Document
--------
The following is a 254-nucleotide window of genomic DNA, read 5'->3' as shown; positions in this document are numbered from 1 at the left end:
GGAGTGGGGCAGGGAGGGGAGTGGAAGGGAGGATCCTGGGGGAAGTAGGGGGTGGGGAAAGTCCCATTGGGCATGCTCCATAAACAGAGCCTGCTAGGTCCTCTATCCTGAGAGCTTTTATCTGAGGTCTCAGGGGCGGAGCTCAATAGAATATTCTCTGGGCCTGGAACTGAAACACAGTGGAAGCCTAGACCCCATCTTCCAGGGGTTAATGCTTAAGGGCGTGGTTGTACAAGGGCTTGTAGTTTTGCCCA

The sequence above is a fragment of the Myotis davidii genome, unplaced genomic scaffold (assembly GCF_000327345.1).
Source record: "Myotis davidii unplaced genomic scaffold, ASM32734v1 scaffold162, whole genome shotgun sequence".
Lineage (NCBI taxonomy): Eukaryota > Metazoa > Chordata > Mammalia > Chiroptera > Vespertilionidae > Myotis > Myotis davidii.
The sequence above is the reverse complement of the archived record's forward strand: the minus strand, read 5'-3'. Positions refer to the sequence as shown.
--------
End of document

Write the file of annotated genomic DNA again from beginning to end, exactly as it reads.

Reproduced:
The following is a 254-nucleotide window of genomic DNA, read 5'->3' as shown; positions in this document are numbered from 1 at the left end:
GGAGTGGGGCAGGGAGGGGAGTGGAAGGGAGGATCCTGGGGGAAGTAGGGGGTGGGGAAAGTCCCATTGGGCATGCTCCATAAACAGAGCCTGCTAGGTCCTCTATCCTGAGAGCTTTTATCTGAGGTCTCAGGGGCGGAGCTCAATAGAATATTCTCTGGGCCTGGAACTGAAACACAGTGGAAGCCTAGACCCCATCTTCCAGGGGTTAATGCTTAAGGGCGTGGTTGTACAAGGGCTTGTAGTTTTGCCCA

The sequence above is a fragment of the Myotis davidii genome, unplaced genomic scaffold (assembly GCF_000327345.1).
Source record: "Myotis davidii unplaced genomic scaffold, ASM32734v1 scaffold162, whole genome shotgun sequence".
Lineage (NCBI taxonomy): Eukaryota > Metazoa > Chordata > Mammalia > Chiroptera > Vespertilionidae > Myotis > Myotis davidii.
The sequence above is the reverse complement of the archived record's forward strand: the minus strand, read 5'-3'. Positions refer to the sequence as shown.